Kerrie Atherton has faced more than her fair share of physical and emotional trauma throughout her life, but instead of letting her chequered past define her, this brave woman is drawing on her experiences to help others navigate their darkest days through her organisation, Stories of HOPE Australia.  “I grew up in an alcoholic family. My mum and dad were both alcoholics and my father watched both his parents die of alcoholism,” says Kerrie Atherton. “I always felt different, now I think that was part of my make up. You hear people at AA (alcoholics anonymous) meetings say they felt like they never fit in until they had their first drink. It’s like it colours them in and they feel normal for the first time, that’s exactly how I felt when I started drinking at 15.” Recalling her childhood as tumultuous, with bad memories overshadowing the good, Kerrie was sexually abused by a paedophile while on holidays at nine years of age. It was to be the beginning of a downward spiral that would see her prescribed antidepressants when she was just 12 and the victim of rape at 17. “I was bullied at school and Mum was pretty messed up at the time. I quickly realised these pills made me feel good, they blocked the fear and the pain and I started to have more than I should and became addicted to them,” says Kerrie. She had her first drink at just 15 and became an instant alcoholic. Kerrie Atherton “The difference between a social drinker and an alcoholic is an imbalance in the brain that doesn’t say ‘Stop drinking’. Once they have their first drink, they can’t stop. Every time I set out to have one drink I would end up paralytic, often ending up places without realising how I got there. “I drank a bottle of scotch and a bottle of wine one night and I was still sober, I had built up such a tolerance. I was hanging around the wrong company, making bad choices and attracted abusive boyfriends.” At 18, Kerrie hit rock bottom. It was at this point she faced the realisation that if she didn’t reach out for help she would soon meet the same fate as her family members before her. “I had totally lost hope,” says Kerrie. “I remember I actually heard a loud voice say, ‘Don’t do it, if you hang on a bit longer you will find happiness’. I had thought about suicide many times, it was more a cry for help. I just thought I can’t do this for another day. I knew if I wanted to see my 21st birthday I could never drink or take any pills again. It was death or sobriety. I joined AA and I haven’t touched alcohol for 37 years.” Happily married for more than 30 years now, Kerrie is a devoted mum to two grown children and grandmother of two. Smiling photos of her precious family adorn her home and her eyes light up with pride when she speaks of their achievements. But despite her happy family life, Kerrie always felt she was destined to share her life story to help others who felt alone. “I can empathise with so many people on so many different fronts,” says Kerrie. “I knew there was a purpose for me, because I should have been dead so many times, but somehow I was just clutched from danger.” It wasn’t until two years ago, that Kerrie’s strength was tested yet again. Little did she know it would be the catalyst for the next chapter of her life’s journey. “I have lost eight members of my family since moving to Queensland 10 years ago, so it was like a grief tunnel,” says Kerrie. “Two years ago when my husband got very sick and my dad died, I hit rock bottom. I felt life was too hard. I went away into a dark place and I isolated myself for six weeks and I didn’t know how I was going to get out of it. It was hard. I had thoughts about turning to alcohol. “They talk about white knuckling it in AA and that is what I was doing. I didn’t know anybody who understood the depths of pain I was going through. I didn’t know where to turn.” Luckily, Kerrie’s strong faith stepped in and she found herself at a women’s conference at the Calvary Church. “There was a couple there who had been through horrible circumstances and they got up and spoke about it and how they got through it,” says Kerrie. “I had this pivotal moment right there that I had not gone through this pain in my life for it to be in vain. I was going to use it for other people’s gain. I have always had that fighting spirit. But something rose up in me and I saw myself speaking in front of many people.

“I thought if I could share my stories and what I have come through I could bring hope to so many people and if I could provide an opportunity for other people to also come and share the stories of their pain and triumph over their circumstances, imagine what we could do together. Not long after that I started Stories of HOPE Australia.”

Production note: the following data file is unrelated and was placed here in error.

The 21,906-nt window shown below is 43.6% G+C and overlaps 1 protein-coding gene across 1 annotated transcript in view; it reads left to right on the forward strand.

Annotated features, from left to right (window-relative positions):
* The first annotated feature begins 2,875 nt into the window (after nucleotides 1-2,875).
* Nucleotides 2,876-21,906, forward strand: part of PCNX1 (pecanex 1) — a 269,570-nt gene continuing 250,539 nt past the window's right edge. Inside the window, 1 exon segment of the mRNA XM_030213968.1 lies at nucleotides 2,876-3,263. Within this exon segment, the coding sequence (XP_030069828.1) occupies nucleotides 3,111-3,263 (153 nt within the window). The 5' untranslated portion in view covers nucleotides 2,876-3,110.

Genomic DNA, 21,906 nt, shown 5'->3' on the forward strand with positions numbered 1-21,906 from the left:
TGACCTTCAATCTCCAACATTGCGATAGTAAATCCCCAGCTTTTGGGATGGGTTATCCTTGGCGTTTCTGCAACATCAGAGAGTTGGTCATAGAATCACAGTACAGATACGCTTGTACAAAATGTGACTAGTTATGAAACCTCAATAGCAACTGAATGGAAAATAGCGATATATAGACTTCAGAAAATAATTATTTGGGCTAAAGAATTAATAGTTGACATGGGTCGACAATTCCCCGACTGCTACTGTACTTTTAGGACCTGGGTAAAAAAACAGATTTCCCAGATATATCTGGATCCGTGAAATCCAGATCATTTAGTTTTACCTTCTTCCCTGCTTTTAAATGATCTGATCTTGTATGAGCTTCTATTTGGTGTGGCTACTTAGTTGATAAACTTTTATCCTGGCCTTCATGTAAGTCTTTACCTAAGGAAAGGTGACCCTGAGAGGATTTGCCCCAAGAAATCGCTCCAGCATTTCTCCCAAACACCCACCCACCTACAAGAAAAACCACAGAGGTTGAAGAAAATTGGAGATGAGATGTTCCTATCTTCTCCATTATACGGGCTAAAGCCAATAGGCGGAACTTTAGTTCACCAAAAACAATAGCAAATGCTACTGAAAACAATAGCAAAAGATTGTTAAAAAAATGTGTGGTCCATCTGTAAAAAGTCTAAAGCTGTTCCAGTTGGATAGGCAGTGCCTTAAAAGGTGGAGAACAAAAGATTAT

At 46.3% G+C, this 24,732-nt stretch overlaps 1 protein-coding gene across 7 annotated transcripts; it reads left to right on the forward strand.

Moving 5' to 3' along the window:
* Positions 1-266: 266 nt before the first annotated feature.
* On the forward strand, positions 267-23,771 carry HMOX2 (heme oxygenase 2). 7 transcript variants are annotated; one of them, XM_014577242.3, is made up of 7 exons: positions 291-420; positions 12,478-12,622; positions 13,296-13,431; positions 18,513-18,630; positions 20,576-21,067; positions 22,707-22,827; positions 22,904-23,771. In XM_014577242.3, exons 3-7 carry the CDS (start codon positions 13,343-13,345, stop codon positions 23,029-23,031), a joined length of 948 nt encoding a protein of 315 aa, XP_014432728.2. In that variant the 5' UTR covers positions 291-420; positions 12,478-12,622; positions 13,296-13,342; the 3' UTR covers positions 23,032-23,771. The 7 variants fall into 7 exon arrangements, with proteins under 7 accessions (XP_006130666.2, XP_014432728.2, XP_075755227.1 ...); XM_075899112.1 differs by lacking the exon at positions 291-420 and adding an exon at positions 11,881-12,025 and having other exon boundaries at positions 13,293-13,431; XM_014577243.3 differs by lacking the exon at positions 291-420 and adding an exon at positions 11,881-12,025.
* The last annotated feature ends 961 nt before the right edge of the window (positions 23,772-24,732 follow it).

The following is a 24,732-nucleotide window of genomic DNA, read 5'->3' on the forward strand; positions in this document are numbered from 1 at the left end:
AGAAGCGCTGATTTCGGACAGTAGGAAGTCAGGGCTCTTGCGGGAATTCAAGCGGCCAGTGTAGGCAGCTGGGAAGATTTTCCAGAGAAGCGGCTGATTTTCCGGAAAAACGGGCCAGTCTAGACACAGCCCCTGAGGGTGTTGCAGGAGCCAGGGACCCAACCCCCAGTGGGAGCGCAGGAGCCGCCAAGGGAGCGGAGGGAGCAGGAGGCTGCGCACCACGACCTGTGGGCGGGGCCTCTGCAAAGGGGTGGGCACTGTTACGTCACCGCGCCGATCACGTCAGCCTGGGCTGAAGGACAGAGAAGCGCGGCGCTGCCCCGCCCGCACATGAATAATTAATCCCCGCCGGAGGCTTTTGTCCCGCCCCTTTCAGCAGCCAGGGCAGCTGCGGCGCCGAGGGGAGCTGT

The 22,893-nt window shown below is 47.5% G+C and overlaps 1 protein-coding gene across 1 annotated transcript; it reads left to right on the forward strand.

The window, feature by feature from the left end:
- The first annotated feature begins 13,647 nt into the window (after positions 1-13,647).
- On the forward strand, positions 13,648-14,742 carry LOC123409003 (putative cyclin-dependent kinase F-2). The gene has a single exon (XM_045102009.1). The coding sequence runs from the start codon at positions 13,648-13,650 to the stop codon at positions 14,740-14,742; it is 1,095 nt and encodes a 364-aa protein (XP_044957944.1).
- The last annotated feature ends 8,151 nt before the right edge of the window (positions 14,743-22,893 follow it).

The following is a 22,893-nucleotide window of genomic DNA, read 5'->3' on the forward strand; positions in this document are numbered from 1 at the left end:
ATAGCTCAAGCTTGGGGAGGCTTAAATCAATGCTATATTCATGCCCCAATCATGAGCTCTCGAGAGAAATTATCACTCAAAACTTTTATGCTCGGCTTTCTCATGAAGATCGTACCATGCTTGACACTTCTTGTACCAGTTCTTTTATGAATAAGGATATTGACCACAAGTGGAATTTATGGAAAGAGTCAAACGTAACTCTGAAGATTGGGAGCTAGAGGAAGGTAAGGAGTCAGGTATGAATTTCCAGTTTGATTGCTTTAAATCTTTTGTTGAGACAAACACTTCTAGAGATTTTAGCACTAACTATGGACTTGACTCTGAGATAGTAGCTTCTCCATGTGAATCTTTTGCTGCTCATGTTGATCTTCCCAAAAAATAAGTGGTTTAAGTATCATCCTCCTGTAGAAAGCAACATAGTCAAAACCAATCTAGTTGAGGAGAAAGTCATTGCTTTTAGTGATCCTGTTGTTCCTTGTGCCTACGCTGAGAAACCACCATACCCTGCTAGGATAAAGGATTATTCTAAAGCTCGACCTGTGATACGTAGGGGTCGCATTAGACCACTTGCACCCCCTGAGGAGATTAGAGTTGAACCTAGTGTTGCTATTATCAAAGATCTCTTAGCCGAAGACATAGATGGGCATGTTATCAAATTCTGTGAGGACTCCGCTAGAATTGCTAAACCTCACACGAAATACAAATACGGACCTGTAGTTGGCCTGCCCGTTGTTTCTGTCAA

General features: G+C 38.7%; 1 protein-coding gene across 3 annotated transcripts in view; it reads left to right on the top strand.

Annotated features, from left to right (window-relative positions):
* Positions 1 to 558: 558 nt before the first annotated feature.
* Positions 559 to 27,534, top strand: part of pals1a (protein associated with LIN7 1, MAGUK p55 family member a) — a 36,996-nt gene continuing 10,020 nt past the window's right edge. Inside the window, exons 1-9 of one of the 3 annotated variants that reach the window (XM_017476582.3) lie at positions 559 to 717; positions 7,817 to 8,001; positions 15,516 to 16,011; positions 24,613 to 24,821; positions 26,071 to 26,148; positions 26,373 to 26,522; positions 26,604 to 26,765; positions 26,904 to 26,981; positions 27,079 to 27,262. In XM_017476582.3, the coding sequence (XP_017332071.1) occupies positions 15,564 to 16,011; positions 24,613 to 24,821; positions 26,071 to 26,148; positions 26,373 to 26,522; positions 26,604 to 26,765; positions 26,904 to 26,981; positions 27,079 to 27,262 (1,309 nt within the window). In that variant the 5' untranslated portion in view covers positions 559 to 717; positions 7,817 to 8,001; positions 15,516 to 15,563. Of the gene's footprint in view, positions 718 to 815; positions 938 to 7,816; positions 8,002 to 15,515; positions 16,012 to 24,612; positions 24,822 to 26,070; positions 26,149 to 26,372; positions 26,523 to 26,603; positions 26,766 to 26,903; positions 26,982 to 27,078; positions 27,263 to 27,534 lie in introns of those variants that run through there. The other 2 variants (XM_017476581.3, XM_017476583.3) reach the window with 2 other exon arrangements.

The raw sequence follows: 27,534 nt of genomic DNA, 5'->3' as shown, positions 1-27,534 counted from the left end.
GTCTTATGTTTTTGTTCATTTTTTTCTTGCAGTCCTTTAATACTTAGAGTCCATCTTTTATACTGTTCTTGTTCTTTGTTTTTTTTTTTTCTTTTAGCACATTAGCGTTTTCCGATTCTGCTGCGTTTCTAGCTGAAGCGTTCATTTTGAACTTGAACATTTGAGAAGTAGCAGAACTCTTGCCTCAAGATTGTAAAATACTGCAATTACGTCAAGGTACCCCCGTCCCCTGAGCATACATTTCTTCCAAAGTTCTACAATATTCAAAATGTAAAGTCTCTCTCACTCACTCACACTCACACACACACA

Determined to prevent young people ending up where she did, Kerrie says suicide prevention is her number one mission. “I suffered bullying and loneliness growing up, I hardly had any friends so I know what it’s like to be the person that’s on their own. To think that someone is on their own breaks my heart,” says Kerrie, her eyes welling with tears, her emotions stripped bare. So what is Stories of HOPE? “I hold events for people in the community so nobody feels like they have to do life alone. So that everybody has a place they can come to and find hope in their hardest and darkest times. “I have two speakers every month who share their story of hope and often it’s the first time they have gone public about it. It’s real, raw and honest. And when people hear stories of hope, they change and they change quickly. “Something that is missing in society is connection and lack of it is a huge contributor to suicide. A lot of people come into that room on their own and they are in their darkest moments. “I invite the audience to show a bit of kindness and talk to each other and all of a sudden you hear the noise rise and there is such a buzz in the room.” With no religious, political or business agenda allowed, Kerrie says she is very selective about who she presents to speak. The only agenda is to give and receive hope.   “I cover as many topics as possible and I try and present everyday people with extraordinary stories. I don’t present anyone with a victim mentality. They have to have come out the other side. I just had a young guy speak who has the world’s rarest cancer and has been battling it for three years but he has the most overcoming attitude even though he is not through the journey yet. He got a standing ovation. “The one thing they all talk about though is coming to a place of gratitude. They all say that they would never take back the hard times because it has led them to find their purpose.” Every few months Kerrie presents a speaker who is well known in our community, including celebrity chef Matt Golinski and former AFL star Matt Adamson, but the message remains the same. “Whether we have one person in the room or 150, such as when Matt Golinski spoke, it’s all about the ones, if we can change one person’s life we don’t know what world changer they are going to go on to be.” Wise words indeed and not bad for a woman who has doubted herself her entire life. “The night I started I thought only five or six friends would turn up. At five to seven there was just me and then one person had turned up and then five minutes later 30 people walked in and some of them still come along today,” says Kerrie. “I’ve never had a lot of encouragement in my life so I have always sabotaged things I’ve dreamed of doing but I had to draw a line in the sand with this and I thought if it fails, bad luck. The fear of not doing it became greater than the fear of going ahead, so, I went for it and I haven’t looked back. I don’t doubt myself anymore. I don’t care what people think, and because of that, I am free.”  For details on the the next Stories of HOPE Australia event go to